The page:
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Bridging the gap: A social mobility summit for Wales

Director of The Open University in Wales, Louise Casella, reflects on our recent social mobility summit and considers what comes next.

On 24 May over one hundred of us, from across universities, the third sector and government in Wales, came together to discuss what the Rt Hon Alan Milburn described as “the defining issue of our times” - social mobility.  The Open University in Wales was proud to host a Social Mobility Summit in partnership with Welsh Government, to kick start a conversation about what we, here in Wales, need to do to create better chances and better outcomes for all of our citizens. Mr Milburn’s sobering remarks to the Summit gave us all a call to action.  We are, he told us, in the midst of a profound social crisis, and one in which the solutions are increasingly being found in agencies beyond governments.

Before Mr Milburn resigned as Chair of the UK Government’s Social Mobility Commission citing concerns over lack of progress towards a fairer Britain, the Commission published its ‘State of the Nation 2017’ report. The report highlighted that almost a quarter of all individuals in Wales live in poverty, with around 26% of people in Wales also earning below the voluntary living wage. This is an area of particular interest to us at the OU in Wales.  Our work is all about supporting adult learners to go beyond their own expectations, to develop their skills and confidence and to access new opportunities.

At the OU we have social mobility at our very core, it is why were created fifty years ago and the need for what we do remains as strong today as it was then. It won’t be news to anyone that post-16 and post-18 choices have a significant impact on social mobility. The entry rate to higher education in Wales is 37.5 per cent compared to 42.5 per cent in England. What’s more, young people from disadvantaged backgrounds are less likely to travel for university. The same is of course true of adult learners, those with caring responsibilities, those in work and those with disabilities. There can be no doubt from the discussions at our summit that adult education is a key enabler of social mobility both for the individual learner themselves and for their wider family.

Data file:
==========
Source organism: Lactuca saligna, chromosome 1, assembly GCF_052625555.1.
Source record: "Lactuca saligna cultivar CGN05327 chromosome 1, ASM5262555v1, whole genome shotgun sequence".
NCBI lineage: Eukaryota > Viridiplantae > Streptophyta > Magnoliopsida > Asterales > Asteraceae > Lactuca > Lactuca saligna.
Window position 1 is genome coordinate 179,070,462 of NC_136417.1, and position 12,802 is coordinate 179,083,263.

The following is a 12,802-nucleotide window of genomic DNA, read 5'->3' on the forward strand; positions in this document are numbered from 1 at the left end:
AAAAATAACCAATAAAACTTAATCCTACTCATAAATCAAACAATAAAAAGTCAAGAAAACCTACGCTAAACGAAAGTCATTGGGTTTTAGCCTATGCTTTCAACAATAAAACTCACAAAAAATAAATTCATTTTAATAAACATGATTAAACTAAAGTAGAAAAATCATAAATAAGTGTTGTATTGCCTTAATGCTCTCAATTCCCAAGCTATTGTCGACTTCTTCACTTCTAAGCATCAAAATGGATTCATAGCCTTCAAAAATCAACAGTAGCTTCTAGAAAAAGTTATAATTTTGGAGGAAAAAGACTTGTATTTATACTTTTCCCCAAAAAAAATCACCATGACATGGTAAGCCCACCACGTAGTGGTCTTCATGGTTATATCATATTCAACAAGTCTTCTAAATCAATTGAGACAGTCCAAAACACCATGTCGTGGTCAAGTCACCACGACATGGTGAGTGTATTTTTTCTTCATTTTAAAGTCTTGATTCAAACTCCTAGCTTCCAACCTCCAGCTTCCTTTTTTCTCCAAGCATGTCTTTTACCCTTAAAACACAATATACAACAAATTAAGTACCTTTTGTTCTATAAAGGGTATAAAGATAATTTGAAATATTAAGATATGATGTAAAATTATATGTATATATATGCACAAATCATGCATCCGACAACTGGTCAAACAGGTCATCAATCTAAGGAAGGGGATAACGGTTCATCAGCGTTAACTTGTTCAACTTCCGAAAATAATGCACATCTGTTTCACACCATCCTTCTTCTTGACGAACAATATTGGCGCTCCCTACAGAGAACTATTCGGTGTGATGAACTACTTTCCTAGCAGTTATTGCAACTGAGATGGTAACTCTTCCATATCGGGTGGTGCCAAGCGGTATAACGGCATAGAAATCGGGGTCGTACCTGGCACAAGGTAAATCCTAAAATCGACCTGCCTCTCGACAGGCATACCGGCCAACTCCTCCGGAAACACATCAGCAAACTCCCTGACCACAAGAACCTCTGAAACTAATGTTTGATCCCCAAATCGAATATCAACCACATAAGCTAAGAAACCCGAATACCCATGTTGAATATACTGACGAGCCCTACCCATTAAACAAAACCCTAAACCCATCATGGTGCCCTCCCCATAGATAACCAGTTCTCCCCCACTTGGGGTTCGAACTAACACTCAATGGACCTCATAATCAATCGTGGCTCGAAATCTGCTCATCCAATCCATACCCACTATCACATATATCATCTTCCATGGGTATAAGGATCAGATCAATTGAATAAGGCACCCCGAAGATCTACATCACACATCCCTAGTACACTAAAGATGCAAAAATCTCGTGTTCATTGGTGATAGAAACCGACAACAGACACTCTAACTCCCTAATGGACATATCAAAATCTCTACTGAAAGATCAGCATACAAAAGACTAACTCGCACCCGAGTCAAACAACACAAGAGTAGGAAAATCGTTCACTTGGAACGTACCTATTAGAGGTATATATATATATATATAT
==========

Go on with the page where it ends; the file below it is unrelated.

It would have been easy during the event to become quickly disheartened at the scale of the problem before us as we heard stories from those working across Wales to tackle the impacts of austerity and to support the most vulnerable among us. But as the Cabinet Secretary for Education herself implored us in her remarks to the event…it’s not about wringing our hands in woe, it’s about rolling up our sleeves and doing the best we can with what we have.  As well as a thought-provoking analysis of the issues before us, we heard from organisations across Wales about what they are doing to close the social mobility gap and make Wales a fairer country, one where we can systematically break down barriers to progression and where life-changing learning enables individuals to succeed and progress.  There is much for us to be proud of, much to build on and yes much more to do but the enthusiasm in the room to collaborate, innovate and create a movement for change was palpable. A heartfelt thank you to everyone who joined us last week. We look forward to seeing what comes next and invite anyone with an interest in this area to work with us to make Wales a social mobility success story.

If you’d like to talk to us about this work contact Michelle Matheron, Policy and Public Affairs Manager.

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